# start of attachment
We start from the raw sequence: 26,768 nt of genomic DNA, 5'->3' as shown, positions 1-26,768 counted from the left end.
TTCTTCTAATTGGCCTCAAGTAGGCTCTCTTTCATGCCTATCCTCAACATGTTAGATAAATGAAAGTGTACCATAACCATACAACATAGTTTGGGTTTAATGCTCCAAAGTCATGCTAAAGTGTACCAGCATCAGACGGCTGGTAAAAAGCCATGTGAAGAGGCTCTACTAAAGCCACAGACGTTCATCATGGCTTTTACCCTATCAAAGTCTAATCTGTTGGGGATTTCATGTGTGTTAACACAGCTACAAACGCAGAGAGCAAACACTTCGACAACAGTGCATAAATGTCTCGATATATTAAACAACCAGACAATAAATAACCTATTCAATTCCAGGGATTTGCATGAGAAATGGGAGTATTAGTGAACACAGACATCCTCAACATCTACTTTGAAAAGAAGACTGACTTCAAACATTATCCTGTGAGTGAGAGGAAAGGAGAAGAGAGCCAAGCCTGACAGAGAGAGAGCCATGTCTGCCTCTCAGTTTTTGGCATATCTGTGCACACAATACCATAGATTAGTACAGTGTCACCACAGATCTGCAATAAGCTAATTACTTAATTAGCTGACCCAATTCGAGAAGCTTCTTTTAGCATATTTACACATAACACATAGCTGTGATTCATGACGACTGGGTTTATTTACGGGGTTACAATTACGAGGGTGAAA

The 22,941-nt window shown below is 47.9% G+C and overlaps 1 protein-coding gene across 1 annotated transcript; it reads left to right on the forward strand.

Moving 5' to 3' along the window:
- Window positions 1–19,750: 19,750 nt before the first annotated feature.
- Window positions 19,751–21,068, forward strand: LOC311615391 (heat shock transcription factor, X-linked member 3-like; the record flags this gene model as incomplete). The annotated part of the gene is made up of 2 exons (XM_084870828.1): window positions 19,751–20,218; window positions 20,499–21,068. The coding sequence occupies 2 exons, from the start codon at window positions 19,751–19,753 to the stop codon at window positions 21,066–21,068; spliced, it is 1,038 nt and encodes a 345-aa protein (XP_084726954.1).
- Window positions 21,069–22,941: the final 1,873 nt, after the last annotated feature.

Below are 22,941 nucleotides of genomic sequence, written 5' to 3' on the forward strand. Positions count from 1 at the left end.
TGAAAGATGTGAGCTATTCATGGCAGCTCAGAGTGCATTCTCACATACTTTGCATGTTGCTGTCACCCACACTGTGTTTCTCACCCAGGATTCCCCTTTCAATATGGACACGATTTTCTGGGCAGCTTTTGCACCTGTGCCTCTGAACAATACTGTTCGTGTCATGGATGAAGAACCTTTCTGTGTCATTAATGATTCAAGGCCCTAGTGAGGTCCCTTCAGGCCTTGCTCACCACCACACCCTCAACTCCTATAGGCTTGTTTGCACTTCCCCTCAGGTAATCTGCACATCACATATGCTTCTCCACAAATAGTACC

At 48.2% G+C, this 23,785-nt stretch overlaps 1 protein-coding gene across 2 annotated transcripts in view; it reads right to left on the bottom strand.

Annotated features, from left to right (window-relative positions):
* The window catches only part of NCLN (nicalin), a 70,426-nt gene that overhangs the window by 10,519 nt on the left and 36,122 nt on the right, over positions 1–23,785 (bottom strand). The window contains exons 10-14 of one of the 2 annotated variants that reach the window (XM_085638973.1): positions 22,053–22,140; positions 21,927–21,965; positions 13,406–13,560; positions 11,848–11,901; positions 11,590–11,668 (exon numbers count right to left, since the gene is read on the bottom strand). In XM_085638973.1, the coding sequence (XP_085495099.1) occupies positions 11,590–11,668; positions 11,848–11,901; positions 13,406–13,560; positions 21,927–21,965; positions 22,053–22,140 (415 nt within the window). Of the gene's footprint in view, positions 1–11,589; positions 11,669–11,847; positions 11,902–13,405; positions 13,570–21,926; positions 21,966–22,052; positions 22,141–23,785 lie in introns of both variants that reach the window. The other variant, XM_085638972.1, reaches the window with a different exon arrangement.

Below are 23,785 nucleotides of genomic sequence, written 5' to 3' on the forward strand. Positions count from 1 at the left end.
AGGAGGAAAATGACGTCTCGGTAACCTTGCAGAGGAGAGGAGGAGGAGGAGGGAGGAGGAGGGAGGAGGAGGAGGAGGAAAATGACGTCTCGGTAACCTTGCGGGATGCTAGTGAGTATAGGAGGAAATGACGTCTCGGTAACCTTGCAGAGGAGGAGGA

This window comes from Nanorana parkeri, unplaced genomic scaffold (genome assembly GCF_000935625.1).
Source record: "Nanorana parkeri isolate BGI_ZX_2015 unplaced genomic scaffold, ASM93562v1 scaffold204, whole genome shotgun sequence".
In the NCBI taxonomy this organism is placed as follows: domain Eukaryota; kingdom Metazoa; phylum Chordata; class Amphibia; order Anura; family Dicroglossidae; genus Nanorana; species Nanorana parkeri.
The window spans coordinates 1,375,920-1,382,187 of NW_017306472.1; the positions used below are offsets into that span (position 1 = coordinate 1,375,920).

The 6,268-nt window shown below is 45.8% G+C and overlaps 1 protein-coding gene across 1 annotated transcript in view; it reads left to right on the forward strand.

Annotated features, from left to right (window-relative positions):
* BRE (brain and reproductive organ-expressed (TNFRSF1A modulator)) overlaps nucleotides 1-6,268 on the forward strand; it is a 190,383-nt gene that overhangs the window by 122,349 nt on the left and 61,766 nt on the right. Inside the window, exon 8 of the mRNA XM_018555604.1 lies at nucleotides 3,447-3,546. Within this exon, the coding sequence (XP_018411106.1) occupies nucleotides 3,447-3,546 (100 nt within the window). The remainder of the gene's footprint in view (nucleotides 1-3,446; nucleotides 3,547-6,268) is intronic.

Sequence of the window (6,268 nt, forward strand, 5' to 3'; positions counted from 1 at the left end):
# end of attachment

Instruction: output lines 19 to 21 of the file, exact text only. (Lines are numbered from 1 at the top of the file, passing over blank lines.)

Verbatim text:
The 6,268-nt window shown below is 45.8% G+C and overlaps 1 protein-coding gene across 1 annotated transcript in view; it reads left to right on the forward strand.

Annotated features, from left to right (window-relative positions):
* BRE (brain and reproductive organ-expressed (TNFRSF1A modulator)) overlaps nucleotides 1-6,268 on the forward strand; it is a 190,383-nt gene that overhangs the window by 122,349 nt on the left and 61,766 nt on the right. Inside the window, exon 8 of the mRNA XM_018555604.1 lies at nucleotides 3,447-3,546. Within this exon, the coding sequence (XP_018411106.1) occupies nucleotides 3,447-3,546 (100 nt within the window). The remainder of the gene's footprint in view (nucleotides 1-3,446; nucleotides 3,547-6,268) is intronic.